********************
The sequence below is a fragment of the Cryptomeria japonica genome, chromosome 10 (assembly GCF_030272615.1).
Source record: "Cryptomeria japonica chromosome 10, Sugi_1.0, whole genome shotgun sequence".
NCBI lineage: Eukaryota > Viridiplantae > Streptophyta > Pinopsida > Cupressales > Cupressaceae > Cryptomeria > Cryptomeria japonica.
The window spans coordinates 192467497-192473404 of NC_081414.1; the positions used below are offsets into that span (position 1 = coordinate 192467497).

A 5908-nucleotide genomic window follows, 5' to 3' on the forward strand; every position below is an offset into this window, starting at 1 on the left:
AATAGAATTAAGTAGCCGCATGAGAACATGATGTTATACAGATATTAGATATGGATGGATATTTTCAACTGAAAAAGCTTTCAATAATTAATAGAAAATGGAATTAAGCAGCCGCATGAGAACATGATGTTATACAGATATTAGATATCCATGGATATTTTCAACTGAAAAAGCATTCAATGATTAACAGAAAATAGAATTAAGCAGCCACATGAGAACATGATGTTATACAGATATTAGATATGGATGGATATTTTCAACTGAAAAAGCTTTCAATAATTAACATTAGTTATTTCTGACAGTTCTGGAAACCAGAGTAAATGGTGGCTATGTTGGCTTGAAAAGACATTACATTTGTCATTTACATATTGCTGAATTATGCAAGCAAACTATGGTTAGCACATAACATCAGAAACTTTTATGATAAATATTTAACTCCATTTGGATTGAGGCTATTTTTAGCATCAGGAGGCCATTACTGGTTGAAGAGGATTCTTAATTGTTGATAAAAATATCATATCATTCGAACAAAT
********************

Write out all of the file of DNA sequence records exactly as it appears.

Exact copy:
The sequence below is a fragment of the Cryptomeria japonica genome, chromosome 10 (assembly GCF_030272615.1).
Source record: "Cryptomeria japonica chromosome 10, Sugi_1.0, whole genome shotgun sequence".
NCBI lineage: Eukaryota > Viridiplantae > Streptophyta > Pinopsida > Cupressales > Cupressaceae > Cryptomeria > Cryptomeria japonica.
The window spans coordinates 192467497-192473404 of NC_081414.1; the positions used below are offsets into that span (position 1 = coordinate 192467497).

A 5908-nucleotide genomic window follows, 5' to 3' on the forward strand; every position below is an offset into this window, starting at 1 on the left:
AATAGAATTAAGTAGCCGCATGAGAACATGATGTTATACAGATATTAGATATGGATGGATATTTTCAACTGAAAAAGCTTTCAATAATTAATAGAAAATGGAATTAAGCAGCCGCATGAGAACATGATGTTATACAGATATTAGATATCCATGGATATTTTCAACTGAAAAAGCATTCAATGATTAACAGAAAATAGAATTAAGCAGCCACATGAGAACATGATGTTATACAGATATTAGATATGGATGGATATTTTCAACTGAAAAAGCTTTCAATAATTAACATTAGTTATTTCTGACAGTTCTGGAAACCAGAGTAAATGGTGGCTATGTTGGCTTGAAAAGACATTACATTTGTCATTTACATATTGCTGAATTATGCAAGCAAACTATGGTTAGCACATAACATCAGAAACTTTTATGATAAATATTTAACTCCATTTGGATTGAGGCTATTTTTAGCATCAGGAGGCCATTACTGGTTGAAGAGGATTCTTAATTGTTGATAAAAATATCATATCATTCGAACAAAT